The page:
You may not think of carrying holiday dishes, decorations and gifts as “manual materials handling,” but that’s what it amounts to. The amount of lifting, carrying, hanging, and hauling that your workers do during the holidays may well exceed what they do at other times of the year. All that lifting and carrying puts them at risk of back and shoulder injuries.
Regardless of whether they are suffering on or off the job, these injuries will affect your workforce, your expenses, and your productivity. So it’s worth your time to encourage workers to avoid holiday-related back and shoulder injuries.
Back Injury Risk Factors
Holiday activities put workers’ backs at risk when they:
- Reach while lifting, to place the topper on the tree.
- Lift awkward items, equipment, or people over and over, while they’re loading boxes of toys or food onto a truck for charity.
- Twist while lifting, to put kids in Santa’s lap.
- Bend while lifting, to set up elaborate holiday displays.
- Lift heavy items, like boxes of holiday merchandise in the warehouse.
- Work on walls and ceilings to hang holiday signage and decorations.
- Work in awkward positions, as when they’re standing on a stepladder, hanging decorations on the far side of that 10-foot tree.
Back Injury Prevention
Make lifting easier for workers—and reduce their risk of back injuries—by:
- Providing handles on containers whenever possible,
- Keeping the weight of items that will be lifted below 50 lbs,
- Providing mechanical assistive devices (dollies, carts, conveyors) to move loads over long distances, and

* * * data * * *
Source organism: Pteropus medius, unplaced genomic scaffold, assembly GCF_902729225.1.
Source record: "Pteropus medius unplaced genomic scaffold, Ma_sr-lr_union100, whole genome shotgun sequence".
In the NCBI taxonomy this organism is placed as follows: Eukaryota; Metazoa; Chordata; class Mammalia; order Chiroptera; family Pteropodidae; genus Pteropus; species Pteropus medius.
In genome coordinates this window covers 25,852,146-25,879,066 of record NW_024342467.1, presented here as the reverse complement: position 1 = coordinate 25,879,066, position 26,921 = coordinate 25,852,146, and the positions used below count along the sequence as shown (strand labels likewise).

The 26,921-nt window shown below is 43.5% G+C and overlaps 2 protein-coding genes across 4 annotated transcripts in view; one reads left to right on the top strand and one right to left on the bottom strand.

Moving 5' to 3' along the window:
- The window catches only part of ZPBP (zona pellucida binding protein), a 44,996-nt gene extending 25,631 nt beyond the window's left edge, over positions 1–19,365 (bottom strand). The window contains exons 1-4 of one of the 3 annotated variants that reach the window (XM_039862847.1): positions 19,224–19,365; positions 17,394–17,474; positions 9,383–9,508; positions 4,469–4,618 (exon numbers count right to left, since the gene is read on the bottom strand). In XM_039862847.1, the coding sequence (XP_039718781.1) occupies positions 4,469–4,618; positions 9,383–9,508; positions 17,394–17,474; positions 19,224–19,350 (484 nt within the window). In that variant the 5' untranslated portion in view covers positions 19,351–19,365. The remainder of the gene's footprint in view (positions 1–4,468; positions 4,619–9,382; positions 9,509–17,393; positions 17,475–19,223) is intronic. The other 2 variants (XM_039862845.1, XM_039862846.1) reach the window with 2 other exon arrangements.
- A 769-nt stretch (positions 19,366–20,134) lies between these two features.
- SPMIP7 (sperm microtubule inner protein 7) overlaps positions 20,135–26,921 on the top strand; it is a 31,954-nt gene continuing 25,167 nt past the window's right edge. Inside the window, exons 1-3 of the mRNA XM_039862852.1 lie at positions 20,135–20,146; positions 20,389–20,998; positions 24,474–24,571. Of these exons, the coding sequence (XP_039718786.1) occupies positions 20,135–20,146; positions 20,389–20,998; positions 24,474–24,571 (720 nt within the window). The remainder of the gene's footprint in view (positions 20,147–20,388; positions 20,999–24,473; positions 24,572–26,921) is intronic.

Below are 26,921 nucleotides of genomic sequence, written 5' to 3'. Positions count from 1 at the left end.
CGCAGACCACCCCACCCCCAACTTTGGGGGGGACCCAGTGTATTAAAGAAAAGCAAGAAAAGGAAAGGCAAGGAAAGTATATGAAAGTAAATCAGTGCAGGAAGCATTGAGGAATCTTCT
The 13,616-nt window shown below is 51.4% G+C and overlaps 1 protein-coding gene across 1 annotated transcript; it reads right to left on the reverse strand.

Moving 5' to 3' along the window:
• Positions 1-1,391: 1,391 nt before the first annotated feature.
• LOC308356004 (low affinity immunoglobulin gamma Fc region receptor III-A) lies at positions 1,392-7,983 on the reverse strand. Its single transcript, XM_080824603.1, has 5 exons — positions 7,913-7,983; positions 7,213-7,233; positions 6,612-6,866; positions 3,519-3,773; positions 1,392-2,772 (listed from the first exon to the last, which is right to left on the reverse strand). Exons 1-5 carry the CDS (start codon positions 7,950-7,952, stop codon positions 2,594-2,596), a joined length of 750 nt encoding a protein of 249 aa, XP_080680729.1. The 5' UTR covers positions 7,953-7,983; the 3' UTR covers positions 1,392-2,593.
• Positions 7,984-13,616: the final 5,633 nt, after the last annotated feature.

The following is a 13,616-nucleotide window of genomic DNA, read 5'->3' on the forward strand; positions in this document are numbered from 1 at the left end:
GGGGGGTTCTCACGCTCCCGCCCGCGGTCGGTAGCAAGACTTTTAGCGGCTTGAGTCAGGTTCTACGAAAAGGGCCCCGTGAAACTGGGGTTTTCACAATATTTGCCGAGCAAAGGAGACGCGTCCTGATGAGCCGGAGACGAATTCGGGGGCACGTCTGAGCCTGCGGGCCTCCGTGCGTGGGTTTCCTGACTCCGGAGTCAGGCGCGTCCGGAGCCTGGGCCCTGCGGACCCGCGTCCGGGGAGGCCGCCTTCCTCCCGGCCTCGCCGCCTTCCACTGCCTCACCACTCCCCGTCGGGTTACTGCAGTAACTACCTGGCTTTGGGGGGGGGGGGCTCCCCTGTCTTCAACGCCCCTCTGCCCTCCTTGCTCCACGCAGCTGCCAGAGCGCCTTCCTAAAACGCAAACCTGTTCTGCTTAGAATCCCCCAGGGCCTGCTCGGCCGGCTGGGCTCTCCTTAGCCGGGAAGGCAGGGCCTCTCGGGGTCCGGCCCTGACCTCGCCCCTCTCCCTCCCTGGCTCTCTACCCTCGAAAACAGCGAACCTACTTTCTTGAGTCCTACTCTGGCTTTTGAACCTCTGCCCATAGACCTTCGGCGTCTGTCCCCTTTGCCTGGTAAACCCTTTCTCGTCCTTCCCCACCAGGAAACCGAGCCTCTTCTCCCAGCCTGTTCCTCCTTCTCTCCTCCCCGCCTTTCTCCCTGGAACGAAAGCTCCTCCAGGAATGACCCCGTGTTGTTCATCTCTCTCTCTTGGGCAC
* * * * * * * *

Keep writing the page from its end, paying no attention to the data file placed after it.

- Minimizing the number of lifts that begin below waist height or above shoulder height.
Shoulder Injury Risk Factors
The types of activities that are most likely to cause shoulder injuries involve working at arm’s length, above elbow height, or with weight. Examples you might see during the holidays include:
- Working on walls and ceilings. Many stores ordinarily have ceiling-mounted signage, but during the holidays, they may have much more, creating a greater above-the-shoulder workload.
- Lifting heavy objects, especially further from the body. Christmas trees are heavy, awkward, and difficult to hold close to the body, creating both back and shoulder injury hazards
- Working in an awkward position. Our arms are long and thin compared to the rest of our bodies, and we may insert them into areas we cannot get close to in order to do work. For example, a worker mounting exterior holiday lights may stretch or lean to get to difficult-to-reach areas.
Shoulder Injury Prevention
To prevent shoulder injuries:
- Minimize lifting. Provide mechanical assists, such as carts, slings, dollies, and jacks, to raise objects and hold them in place. Put materials as close to the area where they will be used as is practical.
- Lighten the load. When lifting cannot be eliminated, or when objects (such as tools) must be held at arm’s length, ensure that the items being lifted are as light as possible. For heavy objects such as furniture, having a team of workers lift them can reduce the weight carried by individuals.
- Control motion. One of the most dangerous situations is a “save”—when a load shifts or a patient slips and workers attempt a save to prevent a fall. Minimizing the possibility of shifting or falling loads can help prevent these situations. A jack or brace that holds an object in place until it can be secured may prevent not just shoulder injuries but crushing and other injuries as well.
- Improve the grip. Lifting requires more force and is more difficult (and more likely to cause injury) when there’s no easy way to grip an object.
- Encourage rest and stretching. Workers can minimize damage from lifting, overhead, and arm’s-length work by taking frequent, very short breaks (15 to 30 seconds) and gently stretching hard-working muscles.
Is this series on holiday hazards stressing you out? Tune in tomorrow for strategies to deal with that holiday hazard!